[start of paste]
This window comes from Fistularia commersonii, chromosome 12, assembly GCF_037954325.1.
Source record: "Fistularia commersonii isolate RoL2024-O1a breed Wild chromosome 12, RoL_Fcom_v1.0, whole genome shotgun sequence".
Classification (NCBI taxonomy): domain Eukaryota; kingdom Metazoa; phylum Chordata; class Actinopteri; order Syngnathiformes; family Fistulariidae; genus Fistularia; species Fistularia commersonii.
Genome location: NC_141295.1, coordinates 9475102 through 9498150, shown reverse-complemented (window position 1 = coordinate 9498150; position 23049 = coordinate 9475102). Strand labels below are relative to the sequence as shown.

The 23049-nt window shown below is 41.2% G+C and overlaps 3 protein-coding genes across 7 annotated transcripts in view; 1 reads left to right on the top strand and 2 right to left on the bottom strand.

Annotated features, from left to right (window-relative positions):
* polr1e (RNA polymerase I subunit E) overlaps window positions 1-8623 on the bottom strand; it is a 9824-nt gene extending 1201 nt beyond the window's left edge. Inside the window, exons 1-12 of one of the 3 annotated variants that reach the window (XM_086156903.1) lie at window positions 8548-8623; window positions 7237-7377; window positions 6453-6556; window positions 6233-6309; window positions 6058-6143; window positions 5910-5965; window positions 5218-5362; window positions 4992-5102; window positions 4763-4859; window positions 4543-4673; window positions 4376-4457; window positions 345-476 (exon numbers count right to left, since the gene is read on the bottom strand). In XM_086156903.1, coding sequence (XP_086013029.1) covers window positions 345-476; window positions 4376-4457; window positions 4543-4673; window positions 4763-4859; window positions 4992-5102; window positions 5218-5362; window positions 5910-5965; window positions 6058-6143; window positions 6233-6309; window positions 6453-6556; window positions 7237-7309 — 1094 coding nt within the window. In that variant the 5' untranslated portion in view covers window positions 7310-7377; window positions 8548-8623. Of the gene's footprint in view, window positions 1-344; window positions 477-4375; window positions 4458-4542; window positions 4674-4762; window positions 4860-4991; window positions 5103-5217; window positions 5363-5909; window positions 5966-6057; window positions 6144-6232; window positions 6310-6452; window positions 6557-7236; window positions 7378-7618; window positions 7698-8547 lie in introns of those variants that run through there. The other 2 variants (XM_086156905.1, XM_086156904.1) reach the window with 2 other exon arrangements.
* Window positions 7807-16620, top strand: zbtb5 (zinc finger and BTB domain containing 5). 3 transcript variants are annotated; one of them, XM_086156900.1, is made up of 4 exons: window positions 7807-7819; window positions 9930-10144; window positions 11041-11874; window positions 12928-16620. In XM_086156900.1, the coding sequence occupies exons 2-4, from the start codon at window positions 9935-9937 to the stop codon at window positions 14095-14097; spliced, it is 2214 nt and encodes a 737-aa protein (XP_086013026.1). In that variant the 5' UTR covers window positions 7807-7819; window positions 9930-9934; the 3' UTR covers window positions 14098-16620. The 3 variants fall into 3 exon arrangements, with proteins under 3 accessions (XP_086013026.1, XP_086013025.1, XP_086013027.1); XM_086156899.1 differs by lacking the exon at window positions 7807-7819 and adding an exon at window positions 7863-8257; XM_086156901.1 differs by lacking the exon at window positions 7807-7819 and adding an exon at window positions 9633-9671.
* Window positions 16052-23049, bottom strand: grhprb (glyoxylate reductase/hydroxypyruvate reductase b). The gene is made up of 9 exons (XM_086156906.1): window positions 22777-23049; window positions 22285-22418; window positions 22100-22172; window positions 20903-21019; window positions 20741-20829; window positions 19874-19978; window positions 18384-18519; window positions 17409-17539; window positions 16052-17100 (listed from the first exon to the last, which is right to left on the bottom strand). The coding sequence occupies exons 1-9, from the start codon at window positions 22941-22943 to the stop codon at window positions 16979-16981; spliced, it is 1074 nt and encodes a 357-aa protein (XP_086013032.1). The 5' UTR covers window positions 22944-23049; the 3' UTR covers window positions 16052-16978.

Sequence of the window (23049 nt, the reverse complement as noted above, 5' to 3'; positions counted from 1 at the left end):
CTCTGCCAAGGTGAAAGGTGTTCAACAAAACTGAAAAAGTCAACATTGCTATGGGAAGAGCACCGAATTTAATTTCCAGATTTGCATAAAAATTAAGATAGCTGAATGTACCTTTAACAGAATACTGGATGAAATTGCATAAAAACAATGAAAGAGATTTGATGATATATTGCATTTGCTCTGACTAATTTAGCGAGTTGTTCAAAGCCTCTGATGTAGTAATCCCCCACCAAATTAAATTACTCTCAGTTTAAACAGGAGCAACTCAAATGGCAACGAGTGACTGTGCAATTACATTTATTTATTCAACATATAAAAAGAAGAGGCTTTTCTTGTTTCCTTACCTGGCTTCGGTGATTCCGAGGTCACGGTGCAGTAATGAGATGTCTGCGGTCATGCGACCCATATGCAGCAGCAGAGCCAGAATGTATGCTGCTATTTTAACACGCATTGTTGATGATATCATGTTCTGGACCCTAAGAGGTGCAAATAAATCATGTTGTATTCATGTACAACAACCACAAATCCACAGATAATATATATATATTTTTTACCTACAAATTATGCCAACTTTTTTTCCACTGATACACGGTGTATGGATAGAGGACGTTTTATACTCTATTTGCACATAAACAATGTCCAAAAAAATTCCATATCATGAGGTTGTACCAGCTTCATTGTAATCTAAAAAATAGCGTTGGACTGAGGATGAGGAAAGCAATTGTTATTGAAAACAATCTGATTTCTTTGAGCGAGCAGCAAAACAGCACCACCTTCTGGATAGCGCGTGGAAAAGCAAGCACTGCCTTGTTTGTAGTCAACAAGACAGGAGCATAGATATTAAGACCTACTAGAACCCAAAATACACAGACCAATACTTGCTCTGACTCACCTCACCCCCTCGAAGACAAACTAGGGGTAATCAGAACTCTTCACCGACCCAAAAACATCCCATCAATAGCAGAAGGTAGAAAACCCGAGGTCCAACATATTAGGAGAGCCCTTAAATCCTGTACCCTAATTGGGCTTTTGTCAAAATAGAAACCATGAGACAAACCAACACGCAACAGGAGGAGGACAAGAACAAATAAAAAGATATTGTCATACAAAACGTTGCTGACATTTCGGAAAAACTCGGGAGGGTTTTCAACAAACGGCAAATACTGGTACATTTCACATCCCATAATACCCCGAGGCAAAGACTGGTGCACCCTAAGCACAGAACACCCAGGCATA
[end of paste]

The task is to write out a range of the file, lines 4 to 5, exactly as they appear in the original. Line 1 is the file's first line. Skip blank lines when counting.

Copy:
Genome location: NC_141295.1, coordinates 9475102 through 9498150, shown reverse-complemented (window position 1 = coordinate 9498150; position 23049 = coordinate 9475102). Strand labels below are relative to the sequence as shown.

The 23049-nt window shown below is 41.2% G+C and overlaps 3 protein-coding genes across 7 annotated transcripts in view; 1 reads left to right on the top strand and 2 right to left on the bottom strand.